Here’s another morsel for the statistically-minded: 7 of the 19 big flag winners made the grand final the following year. As listed above, only one of the 7 (Hawks in 1989, by a smidgeon) managed to win. But each of the seven teams to play in the big one the following year was outscored in the second half of the grand final:

North (flag 1975) was outscored by 11 points in 1976 (second half of the grand final) vs the Hawks.

The Hawks (flag 1983) were outscored by 49 points in 1984 (2nd half) vs the Dons.

The Hawks (flag 1986) were outscored by 21 points in 1987 (2nd half) vs the Blues.

The Hawks (flag 1988) were outscored by 31 points in 1989 (2nd half) vs the Cats.

The Dons (flag 2000) were outscored by 38 points in 2001 (2nd half) vs the Lions.

The Lions (flag 2003) were outscored by 41 points in 2004 (2nd half) vs Port.

The Cats (flag 2007) were outscored by 23 points in 2008 (2nd half) vs the Hawks.

The form analysts, as a whole, will tell you that the Pies are the ones to beat in 2011. They probably would have told you the same thing about the Hawks for 1962, the Cats for 1964, the Tigers for 1975 and so on for every team that had won a grand final by plenty. In 18 out of the last 19 times, they would have been wrong. The one exception involved a change of coach (Alan Joyce stepped in to coach Hawthorn in 1988 and Alan Jeans resumed for the 1989 season – a curio given that Collingwood are due for a change of coach in 2012). More surprisingly, 6 of the teams that were walloped in these grand finals managed to win the flag the following year.

There are arguments for the Pies winning in 2011 and they are refuted below

A: This time it’s different

If ever there was a year that was “different”, it was 2008. The Cats had won everything in 2007 bar the Nobel Peace Prize and looked totally invincible during 2008. They won 21 of 22 home and away matches and were the shortest priced favourites ever for the flag (since legal betting began) throughout the whole year. But they were beaten in the 2008 grand final by the Hawks (who played one great month of football). To add weight to the argument, the Hawks have never looked like a premiership threat since that day.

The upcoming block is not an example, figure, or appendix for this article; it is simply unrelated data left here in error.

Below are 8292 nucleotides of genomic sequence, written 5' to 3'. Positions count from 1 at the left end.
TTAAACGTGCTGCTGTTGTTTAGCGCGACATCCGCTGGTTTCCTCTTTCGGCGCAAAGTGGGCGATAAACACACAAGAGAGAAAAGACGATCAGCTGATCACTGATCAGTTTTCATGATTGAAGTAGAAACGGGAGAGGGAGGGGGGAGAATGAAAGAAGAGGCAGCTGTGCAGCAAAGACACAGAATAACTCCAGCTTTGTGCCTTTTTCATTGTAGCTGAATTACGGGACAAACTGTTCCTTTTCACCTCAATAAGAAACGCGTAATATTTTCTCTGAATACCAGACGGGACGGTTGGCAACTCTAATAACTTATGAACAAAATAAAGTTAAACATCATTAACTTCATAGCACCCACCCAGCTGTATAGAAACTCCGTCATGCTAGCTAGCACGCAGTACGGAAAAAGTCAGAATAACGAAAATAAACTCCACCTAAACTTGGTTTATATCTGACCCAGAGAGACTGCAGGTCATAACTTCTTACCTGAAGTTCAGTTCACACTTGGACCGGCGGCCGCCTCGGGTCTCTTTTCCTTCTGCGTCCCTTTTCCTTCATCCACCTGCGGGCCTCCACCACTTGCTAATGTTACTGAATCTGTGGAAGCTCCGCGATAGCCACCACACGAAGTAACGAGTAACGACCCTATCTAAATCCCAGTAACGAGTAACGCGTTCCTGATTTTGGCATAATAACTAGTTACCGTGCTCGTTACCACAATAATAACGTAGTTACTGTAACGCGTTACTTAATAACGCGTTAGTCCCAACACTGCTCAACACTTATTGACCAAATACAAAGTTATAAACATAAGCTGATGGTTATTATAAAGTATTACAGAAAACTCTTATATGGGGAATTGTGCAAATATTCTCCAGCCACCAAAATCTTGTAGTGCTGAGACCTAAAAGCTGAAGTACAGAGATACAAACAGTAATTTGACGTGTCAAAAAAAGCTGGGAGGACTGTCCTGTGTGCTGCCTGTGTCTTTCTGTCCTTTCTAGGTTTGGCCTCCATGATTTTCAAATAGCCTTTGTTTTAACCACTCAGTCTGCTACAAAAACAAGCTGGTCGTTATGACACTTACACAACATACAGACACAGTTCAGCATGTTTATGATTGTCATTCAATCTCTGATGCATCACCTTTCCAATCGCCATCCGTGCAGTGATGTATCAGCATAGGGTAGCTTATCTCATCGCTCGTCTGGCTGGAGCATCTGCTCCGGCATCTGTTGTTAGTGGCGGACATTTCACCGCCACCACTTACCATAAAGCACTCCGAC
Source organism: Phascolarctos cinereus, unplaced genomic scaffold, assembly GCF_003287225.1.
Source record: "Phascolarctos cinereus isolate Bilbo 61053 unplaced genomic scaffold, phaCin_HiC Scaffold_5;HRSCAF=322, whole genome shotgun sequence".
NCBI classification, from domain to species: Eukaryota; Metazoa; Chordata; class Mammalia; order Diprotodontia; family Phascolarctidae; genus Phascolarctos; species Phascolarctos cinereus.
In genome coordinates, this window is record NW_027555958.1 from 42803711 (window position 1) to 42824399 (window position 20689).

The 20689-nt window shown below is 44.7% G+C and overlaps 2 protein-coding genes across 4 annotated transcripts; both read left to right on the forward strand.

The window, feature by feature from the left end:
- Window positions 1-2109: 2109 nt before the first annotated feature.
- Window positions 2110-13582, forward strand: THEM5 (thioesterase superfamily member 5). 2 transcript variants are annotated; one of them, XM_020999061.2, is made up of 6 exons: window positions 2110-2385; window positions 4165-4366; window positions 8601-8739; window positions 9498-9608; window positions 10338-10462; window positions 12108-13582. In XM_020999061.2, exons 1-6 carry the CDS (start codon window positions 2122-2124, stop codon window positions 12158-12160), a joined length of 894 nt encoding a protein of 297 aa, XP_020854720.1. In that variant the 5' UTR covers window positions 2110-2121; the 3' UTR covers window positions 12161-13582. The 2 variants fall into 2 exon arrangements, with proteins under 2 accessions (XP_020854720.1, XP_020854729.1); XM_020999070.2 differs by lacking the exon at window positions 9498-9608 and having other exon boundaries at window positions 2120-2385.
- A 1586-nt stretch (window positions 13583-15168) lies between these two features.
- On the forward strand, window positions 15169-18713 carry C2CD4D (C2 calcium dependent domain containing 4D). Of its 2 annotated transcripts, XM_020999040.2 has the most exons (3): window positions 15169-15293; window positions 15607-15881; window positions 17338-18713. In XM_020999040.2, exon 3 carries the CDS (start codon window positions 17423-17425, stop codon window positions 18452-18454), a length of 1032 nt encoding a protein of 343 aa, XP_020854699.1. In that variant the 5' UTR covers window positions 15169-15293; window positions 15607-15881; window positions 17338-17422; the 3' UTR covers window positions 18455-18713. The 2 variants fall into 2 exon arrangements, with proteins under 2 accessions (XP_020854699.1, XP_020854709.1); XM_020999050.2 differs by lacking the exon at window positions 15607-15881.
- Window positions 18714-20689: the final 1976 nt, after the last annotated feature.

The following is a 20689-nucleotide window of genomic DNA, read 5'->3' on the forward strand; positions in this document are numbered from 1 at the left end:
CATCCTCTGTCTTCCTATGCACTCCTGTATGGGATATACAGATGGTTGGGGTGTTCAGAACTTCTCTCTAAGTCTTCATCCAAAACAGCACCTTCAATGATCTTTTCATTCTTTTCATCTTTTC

B: Nathan Buckley is to be the new coach in 2012 and so there is a similarity to the Hawks in 1988/89

The current arrangement is that Bucks doesn’t take over until AFTER the 2011 season. So reasoning is not applicable.

C: The big win theory can be ignored since the first grand final was a draw

This argument is worthy of consideration. Firstly, neither of the two teams to win the week after drawing a grand final won the next year. Melbourne finished 5th in 1949 and the Roos 2nd in 1978 (and outscored by 22 points in the second half!). But the 2010 grand final should be interpreted by how the year is remembered. The consensus is that the Pies were the dominant team – not that they were lucky to escape with a draw the first time. As such, the “big win” theory should apply in this instance.

In some years, the reigning “big winner” premiers had excuses. The Hawks lost premiership star Brendan Edwards in 1962; Richmond had the ill-fated John Pitura trade in 1975; Essendon had injuries in 1986 and so on. But the stats remain and they don’t lie. The Pies can, of course, win the 2011 flag. But history is against them.